Good luck!

  3. avatar

    Hello, I fond out about these very recently, and I would absolutely LOVE getting one of the smaller varieties. I am a semi-experienced aquarist, and I was wondering which would be good, or if I should wait. I am going to be emptying a 10 x 10, 17 inch tall tank, which currently houses freshwater fish – a loach and 2 gouramis. I have kept fish for, oh….. 8 years, and was wondering if you could help out. Like do I need sand or gravel? What decor do they prefer? How long do they live? Thanks!

  4. avatar

    Hi Max, Mantis shrimp are truly interesting creatures. There are about 400 known species of Mantis shrimp world wide, and of those there are only a handful that are commonly offered in the aquarium trade. The most common ones seen are the “Peacock Mantis”, cherished for their color and their personality. Others find there way into retail tanks too, sometimes just as hitchhikers in rock and coral. The challenge is finding one that will stay small enough to be housed in the aquarium you mentioned, a challengg compounded by the difficulty of positively identifying the oddballs that you may come across. I might recommend that if you have your heart set on a mantis that you consider a slightly larger set-up, at least 30-40 gallons to house a single shrimp, and preferably a tank that is wide and shallow like a breeder tank so the occupant will have room to explore. They are active predators, they like a nice selection of rubble and rock, coral skeletons and shells that they use to create a well-furnished cave dwelling. I would recommend a sand or crushed coral substrate as well. Most that we receive are maybe 3-7 inches when they arrive, and growth rate will depend on how much/often they are fed and how well the tank is kept. Take the time to establish the saltwater tank you plan on housing the ship in so it has a stable environment. There are accounts of these shrimp living for 15 to 20 years, though that too depends on conditions and the species you choose. Please let us know if you need more info.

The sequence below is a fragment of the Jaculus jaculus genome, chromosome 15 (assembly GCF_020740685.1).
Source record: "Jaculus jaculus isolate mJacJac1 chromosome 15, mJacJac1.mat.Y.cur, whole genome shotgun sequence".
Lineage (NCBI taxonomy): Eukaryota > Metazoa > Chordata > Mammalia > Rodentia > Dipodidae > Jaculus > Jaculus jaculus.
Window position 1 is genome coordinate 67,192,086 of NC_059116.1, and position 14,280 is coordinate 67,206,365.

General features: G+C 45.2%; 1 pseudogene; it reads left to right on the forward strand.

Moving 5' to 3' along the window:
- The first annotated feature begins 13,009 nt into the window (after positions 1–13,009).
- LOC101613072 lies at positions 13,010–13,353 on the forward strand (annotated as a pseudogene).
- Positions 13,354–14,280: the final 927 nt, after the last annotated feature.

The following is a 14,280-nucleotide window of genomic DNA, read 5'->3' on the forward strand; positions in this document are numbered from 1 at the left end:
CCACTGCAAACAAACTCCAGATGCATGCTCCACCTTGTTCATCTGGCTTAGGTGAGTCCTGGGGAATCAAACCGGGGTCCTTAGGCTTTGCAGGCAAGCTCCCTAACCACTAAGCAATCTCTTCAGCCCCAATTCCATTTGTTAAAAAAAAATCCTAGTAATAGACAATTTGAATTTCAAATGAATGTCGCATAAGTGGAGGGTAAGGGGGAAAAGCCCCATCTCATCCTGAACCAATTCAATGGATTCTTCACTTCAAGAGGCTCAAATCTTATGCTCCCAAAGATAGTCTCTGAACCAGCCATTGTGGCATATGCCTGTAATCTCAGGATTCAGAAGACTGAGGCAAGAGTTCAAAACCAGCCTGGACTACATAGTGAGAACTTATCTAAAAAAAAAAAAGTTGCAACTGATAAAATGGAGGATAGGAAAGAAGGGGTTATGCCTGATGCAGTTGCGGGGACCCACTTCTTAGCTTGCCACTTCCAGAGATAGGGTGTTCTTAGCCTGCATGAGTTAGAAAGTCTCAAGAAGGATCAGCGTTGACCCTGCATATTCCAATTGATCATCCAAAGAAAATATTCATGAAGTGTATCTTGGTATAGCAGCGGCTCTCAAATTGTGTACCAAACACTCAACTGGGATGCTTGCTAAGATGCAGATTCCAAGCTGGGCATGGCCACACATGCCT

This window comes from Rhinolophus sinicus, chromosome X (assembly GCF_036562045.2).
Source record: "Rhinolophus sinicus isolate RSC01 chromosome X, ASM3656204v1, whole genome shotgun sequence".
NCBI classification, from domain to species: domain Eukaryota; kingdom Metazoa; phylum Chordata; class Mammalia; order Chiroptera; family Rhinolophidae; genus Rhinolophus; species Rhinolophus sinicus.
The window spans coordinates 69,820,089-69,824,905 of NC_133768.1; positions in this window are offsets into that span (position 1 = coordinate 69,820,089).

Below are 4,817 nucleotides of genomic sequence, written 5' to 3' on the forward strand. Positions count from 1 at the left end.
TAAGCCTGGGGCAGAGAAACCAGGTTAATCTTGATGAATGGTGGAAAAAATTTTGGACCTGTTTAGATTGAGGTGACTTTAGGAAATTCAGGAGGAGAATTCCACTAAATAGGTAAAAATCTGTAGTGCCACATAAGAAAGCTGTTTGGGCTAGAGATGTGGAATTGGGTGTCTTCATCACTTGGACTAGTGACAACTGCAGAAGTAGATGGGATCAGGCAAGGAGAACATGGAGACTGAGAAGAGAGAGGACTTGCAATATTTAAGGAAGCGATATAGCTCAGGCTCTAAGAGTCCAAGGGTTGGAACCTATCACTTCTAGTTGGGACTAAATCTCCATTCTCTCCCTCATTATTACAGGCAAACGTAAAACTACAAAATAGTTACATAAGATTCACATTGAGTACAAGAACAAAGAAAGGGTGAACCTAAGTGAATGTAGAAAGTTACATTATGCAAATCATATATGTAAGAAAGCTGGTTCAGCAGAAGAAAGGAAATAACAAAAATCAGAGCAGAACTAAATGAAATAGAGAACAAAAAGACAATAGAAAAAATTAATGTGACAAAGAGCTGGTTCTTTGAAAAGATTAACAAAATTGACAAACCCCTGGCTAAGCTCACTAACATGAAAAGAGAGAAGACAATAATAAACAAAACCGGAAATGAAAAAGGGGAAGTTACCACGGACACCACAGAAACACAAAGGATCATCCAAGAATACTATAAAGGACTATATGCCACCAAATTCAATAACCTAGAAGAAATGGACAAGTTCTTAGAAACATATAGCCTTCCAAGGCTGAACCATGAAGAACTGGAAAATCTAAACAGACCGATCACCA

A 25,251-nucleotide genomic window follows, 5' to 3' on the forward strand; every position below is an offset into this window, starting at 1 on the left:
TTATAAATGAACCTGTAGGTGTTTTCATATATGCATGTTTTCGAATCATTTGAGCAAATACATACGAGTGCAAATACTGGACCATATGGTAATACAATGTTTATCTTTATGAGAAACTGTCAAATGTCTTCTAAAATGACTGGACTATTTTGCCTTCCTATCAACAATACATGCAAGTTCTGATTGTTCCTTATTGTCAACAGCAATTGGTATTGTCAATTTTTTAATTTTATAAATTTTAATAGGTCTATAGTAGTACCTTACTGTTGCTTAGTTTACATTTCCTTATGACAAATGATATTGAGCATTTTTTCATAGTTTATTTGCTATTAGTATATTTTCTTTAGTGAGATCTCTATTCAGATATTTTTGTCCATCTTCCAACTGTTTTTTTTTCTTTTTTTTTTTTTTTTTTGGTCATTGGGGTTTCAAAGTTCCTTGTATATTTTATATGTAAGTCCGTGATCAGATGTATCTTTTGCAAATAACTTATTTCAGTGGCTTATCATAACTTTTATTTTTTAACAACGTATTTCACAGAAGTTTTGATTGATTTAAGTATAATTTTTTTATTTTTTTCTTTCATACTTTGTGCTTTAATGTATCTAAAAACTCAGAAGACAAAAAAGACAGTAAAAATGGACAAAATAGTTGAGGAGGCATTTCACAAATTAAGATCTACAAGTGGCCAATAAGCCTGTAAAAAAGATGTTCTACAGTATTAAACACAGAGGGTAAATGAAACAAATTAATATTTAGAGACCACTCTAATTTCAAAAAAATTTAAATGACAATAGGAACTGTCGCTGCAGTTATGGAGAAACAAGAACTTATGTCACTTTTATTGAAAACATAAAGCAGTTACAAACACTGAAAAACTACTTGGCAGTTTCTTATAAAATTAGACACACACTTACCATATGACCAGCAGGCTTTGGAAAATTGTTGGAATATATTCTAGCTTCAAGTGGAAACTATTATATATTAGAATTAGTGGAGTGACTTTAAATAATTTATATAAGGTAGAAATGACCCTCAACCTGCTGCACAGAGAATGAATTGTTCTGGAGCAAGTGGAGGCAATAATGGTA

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About Frank Indiviglio

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Being born with a deep interest in animals might seem unfortunate for a native Bronxite , but my family encouraged my interest and the menagerie that sprung from it. Jobs with pet stores and importers had me caring for a fantastic assortment of reptiles and amphibians. After a detour as a lawyer, I was hired as a Bronx Zoo animal keeper and was soon caring for gharials, goliath frogs, king cobras and everything in-between. Research has taken me in pursuit of anacondas, Orinoco crocodiles and other animals in locales ranging from Venezuela’s llanos to Tortuguero’s beaches. Now, after 20+ years with the Bronx Zoo, I am a consultant for several zoos and museums. I have spent time in Japan, and often exchange ideas with zoologists there. I have written books on salamanders, geckos and other “herps”, discussed reptile-keeping on television and presented papers at conferences. A Master’s Degree in biology has led to teaching opportunities. My work puts me in contact with thousands of hobbyists keeping an array of pets. Without fail, I have learned much from them and hope, dear readers, that you will be generous in sharing your thoughts on this blog and web site. For a complete biography of my experience click here.